January 11, 2018

Sweet Treat Fractions!

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It’s that time of year again where fractions begin to make their debut in classrooms and today I am so excited to share with you how I’ve taught this unit to my kiddos. Fractions can always be tricky for some kids because it’s the concept that a whole object can be divided into parts and how we label those parts. 

I’ve found that first, introducing money (a dollar is divided into quarters, etc.) or time (half past, quarter past, etc.) makes fractions easier to grasp because students have that schema from earlier lessons in the year.

Study Jams by Scholastic

Study Jams by Scholastic is another great resource to add to any lesson. They provide wonderful visuals and they’re completely free! Scholastic provides a ton of videos for multiple math and science topics, which helps make teaching these tougher concepts a breeze.


Introduction (via)

I personally love beginning this unit with a reading of Eating Fractions because it ties in perfectly with our "sweet treats" theme. However, any of these read alouds would be a great introduction of the concept!

After reading and discussing with students what a numerator and denominator represents, discuss how to write a fraction and use examples from the book to reinforce these ideas.

Guided Practice

Using jellybeans, pour 20 onto a desk in front of the class so everyone can see. Invite a student to come up and count each jellybean - this will be the denominator. Encourage your class, or student, to explain back to you that this number represents the “whole", or the total number of jellybeans. Repeat this step with each same-color jellybeans on the table and practice writing the various fractions that are found. Students can watch or you can incorporate class whiteboards!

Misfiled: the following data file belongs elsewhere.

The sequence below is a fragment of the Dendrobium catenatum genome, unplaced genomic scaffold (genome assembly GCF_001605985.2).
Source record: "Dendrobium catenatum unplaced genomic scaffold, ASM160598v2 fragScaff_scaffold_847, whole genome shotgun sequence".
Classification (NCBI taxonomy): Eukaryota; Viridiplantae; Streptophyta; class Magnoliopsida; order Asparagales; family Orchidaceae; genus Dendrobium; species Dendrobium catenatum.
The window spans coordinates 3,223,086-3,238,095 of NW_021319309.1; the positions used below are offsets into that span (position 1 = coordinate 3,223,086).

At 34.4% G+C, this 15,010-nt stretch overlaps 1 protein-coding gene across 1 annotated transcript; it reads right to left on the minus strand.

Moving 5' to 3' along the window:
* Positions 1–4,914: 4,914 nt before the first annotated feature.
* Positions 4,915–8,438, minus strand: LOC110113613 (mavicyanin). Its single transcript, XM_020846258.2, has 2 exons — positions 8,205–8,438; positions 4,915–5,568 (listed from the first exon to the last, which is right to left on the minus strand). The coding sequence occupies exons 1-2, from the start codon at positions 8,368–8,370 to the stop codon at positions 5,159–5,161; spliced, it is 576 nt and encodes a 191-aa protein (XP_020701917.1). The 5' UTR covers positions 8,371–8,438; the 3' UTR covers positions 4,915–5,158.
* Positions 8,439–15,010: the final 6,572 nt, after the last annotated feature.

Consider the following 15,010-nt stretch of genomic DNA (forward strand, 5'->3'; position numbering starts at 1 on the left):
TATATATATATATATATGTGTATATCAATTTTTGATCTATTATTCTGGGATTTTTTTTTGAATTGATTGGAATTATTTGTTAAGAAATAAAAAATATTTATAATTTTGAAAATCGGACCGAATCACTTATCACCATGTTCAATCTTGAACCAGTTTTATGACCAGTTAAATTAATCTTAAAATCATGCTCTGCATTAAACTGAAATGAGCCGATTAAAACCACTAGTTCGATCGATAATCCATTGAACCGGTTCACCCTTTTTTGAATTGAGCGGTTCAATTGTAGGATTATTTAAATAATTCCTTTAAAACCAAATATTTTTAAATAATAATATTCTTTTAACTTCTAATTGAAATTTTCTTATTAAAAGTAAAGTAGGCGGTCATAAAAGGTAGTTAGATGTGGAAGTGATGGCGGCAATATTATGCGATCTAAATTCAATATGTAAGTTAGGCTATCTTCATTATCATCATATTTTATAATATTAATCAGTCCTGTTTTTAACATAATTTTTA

Afterwards, add up each of the numerators to demonstrate that it will equal 20, which is your denominator or “whole”. I always share with my kids that adding the numerators is a great way to check their work!

At this point you can play the Study Jams video on fractions or head straight into the craftivity!

Independent Practice

For the independent practice portion of this lesson there are a variety of 'sweet' activities to choose from. Over the course of the week we read a variety of the read alouds outlined above and practice using a different activity from this bundle. Here's a peek at what we complete over the course of the week:
  Gumball Machine Fractions
This activity is always a lot of fun and my students really seem to enjoy it too. It's a flexible activity in the sense that the teacher can control the "whole" number or you can extend it to monitor how deep your students' understanding of fractions goes.

First, students choose four colors, which will represent their gumballs. They will decide how may they want to draw inside their machine. From there, they'll count and represent the colored gumballs as a fraction. Once the math representation is completed, they may design and color their machines and glue to their construction paper for displaying.

I Scream For Ice Cream!

Another fun activity to do with the kids is fraction sundaes!

It’s another popular way to have kids demonstrate their understanding of fractions by choosing their flavors and writing out the fractions. The key to this activity (and the gumballs) is to limit the number of flavors your students can pick. The first time I did this activity I kept it open-ended to see where it would take them, but reeling it in helped my kids focus on just a few flavors at a time and focus on writing their fractions correctly. Those higher achieving students can always complete a second sundae in their math notebooks when they finish!
Cookie Fractions